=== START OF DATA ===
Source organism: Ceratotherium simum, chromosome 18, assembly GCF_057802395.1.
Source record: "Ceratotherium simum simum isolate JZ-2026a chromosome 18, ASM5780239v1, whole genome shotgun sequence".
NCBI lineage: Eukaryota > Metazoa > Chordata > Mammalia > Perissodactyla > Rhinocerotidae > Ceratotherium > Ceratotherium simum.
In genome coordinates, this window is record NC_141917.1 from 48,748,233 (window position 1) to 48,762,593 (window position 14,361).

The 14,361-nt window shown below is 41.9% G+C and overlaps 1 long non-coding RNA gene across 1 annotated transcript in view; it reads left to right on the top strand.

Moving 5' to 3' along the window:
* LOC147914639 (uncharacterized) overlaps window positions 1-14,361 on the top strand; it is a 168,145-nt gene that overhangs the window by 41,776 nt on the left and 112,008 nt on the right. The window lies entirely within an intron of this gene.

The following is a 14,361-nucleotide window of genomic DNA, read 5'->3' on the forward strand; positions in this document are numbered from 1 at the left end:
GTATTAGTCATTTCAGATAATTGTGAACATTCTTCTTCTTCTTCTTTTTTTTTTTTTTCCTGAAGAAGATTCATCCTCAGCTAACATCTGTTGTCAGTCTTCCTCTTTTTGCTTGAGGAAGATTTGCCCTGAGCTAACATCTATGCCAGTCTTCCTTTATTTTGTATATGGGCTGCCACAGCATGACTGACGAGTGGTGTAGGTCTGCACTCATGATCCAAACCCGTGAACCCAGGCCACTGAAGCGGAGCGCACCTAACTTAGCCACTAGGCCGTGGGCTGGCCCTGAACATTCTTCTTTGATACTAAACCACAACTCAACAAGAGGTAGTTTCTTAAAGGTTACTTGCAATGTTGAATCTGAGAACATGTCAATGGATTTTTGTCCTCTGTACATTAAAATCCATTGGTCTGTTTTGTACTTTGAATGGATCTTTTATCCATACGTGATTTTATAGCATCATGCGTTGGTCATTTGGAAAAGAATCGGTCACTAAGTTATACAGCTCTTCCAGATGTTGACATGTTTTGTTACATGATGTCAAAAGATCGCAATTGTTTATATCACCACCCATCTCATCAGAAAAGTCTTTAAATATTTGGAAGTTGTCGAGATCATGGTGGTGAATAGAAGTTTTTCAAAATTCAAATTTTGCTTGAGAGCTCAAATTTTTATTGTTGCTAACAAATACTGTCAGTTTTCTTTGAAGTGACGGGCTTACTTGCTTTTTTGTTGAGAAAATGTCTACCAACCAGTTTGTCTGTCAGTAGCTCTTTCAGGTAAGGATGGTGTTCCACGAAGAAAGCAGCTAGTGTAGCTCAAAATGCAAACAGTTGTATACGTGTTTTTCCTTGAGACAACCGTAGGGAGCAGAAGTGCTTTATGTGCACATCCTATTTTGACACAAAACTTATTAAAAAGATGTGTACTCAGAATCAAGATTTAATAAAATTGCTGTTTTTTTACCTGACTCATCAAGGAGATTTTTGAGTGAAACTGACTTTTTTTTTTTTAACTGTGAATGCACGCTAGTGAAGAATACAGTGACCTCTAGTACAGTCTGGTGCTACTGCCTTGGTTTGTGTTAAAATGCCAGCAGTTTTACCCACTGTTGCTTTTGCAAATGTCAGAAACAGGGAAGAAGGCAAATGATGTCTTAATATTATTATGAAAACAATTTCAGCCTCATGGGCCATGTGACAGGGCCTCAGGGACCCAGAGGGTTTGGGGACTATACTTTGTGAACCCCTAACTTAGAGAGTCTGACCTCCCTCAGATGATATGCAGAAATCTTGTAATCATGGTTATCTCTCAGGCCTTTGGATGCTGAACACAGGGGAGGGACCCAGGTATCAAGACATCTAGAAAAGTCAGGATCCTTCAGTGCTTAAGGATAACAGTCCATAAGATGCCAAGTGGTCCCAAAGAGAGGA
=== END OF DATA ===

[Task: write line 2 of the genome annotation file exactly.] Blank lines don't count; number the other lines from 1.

Source record: "Ceratotherium simum simum isolate JZ-2026a chromosome 18, ASM5780239v1, whole genome shotgun sequence".